When you think of the victims that hackers target, what's the first thing that comes to mind? Probably data centers, personal computers, or mobile devices. But you'd also be correct to say hospitals, ATMs, and airports.
Hackers aren't always looking to take forbidden fruits hidden behind layers of state-of-the-art security. Often, they're looking for low-hanging fruit. And the best low-hanging fruit is a system that's behind on software updates.
Hospitals, ATMs, and airports, in this instance, often use old, unsupported software. Add in the fact that they store sensitive records for thousands of customers, and they're the ideal target for bad actors. All it would take to keep them out is a simple solution: to update devices.
In honor of National Cybersecurity Month, we're going back to the basics. Join us in this episode of cybersecurity 101 as we discuss software updates.
The Cyber Threat Landscape: How Do Hackers Select Their Targets?
As the old saying goes, you need to know your enemy. Understanding what a hacker wants and what they're willing to do to get it teaches us some important lessons.
Like anyone, hackers are often looking for the path of least resistance. While some are out there in search of a challenge, most want easy successes with minimal risk.
Contrary to what Hollywood might depict, your average hacker isn't looking for a grand finale. They want data that they can sell off easily on the dark web.
Google's server farms, for example, are a big nut to crack. It would take a sophisticated attack on multiple fronts to compromise their systems. Hackers would be at constant risk of betraying identifying characteristics that authorities could use to track them down later.
Or they could go for something they know: old, unsupported operating systems.
Crawling the Web for Exploits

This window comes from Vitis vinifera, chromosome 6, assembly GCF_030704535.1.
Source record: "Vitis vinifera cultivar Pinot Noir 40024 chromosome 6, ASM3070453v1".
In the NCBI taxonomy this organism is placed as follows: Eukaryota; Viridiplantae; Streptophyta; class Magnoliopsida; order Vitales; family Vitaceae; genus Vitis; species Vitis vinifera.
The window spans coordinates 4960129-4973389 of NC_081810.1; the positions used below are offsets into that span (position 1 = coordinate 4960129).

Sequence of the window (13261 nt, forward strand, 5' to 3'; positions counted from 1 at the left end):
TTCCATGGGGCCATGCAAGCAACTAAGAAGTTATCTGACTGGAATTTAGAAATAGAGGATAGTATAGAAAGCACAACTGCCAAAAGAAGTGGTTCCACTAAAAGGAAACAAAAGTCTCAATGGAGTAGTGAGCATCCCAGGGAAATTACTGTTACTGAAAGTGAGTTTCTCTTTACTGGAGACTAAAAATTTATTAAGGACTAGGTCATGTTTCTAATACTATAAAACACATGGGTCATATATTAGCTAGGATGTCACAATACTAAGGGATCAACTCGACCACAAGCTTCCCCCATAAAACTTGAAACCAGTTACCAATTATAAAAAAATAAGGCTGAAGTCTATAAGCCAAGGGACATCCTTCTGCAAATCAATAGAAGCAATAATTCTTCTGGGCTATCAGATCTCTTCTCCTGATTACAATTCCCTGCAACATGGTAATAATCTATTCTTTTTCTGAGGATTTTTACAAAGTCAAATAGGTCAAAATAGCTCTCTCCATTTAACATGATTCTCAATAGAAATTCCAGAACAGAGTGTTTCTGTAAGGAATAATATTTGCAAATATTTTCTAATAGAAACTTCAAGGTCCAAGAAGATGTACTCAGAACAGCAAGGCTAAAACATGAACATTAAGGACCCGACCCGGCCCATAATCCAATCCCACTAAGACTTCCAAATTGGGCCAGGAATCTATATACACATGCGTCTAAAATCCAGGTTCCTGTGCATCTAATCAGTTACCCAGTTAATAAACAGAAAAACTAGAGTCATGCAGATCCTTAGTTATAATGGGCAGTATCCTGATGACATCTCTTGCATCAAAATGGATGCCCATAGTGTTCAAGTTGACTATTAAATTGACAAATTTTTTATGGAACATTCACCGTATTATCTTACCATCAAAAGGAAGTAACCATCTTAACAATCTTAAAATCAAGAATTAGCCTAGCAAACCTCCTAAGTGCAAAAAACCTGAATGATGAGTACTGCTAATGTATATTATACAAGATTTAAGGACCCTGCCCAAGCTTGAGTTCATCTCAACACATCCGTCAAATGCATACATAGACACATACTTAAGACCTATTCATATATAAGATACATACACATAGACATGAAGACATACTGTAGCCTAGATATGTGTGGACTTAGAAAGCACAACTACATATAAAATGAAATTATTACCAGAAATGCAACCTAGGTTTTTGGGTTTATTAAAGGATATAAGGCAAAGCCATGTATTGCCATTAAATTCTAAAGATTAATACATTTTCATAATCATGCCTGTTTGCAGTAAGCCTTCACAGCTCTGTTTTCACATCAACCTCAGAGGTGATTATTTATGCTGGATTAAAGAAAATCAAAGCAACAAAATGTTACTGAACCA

Your operating system is the bread and butter for everything you do. From the bus interface to the kernels, it determines how you interact with other devices on a network--or the internet. The way it is structured and the manner in which it handles user permissions dictates the attack vectors it presents.
Hackers invest countless hours probing an operating system for exploits. All it takes is something small: swiping low-level credentials and then bumping them up to admin privileges. A few megabytes of code is sufficient to achieve this, such as with the Stuxnet worm.
Finding old, unsupported operating systems is easy. Hackers make use of crawlers, programs that "crawl" the internet in search of specific devices.
They release these crawlers across the internet. The crawlers go from device to device, knocking on ports.
Every device has unique identifiers. One of these identifiers concerns which operating system it's running and which version of that operating system it is. An operating system that's behind on updates thus becomes a juicy, red target to any crawler.
It's foolish to assume that as long as you behave on the internet, you'll never get hacked. But hackers are on the lookout for exploits. If you have one, they're going to rush to utilize it before you patch your device.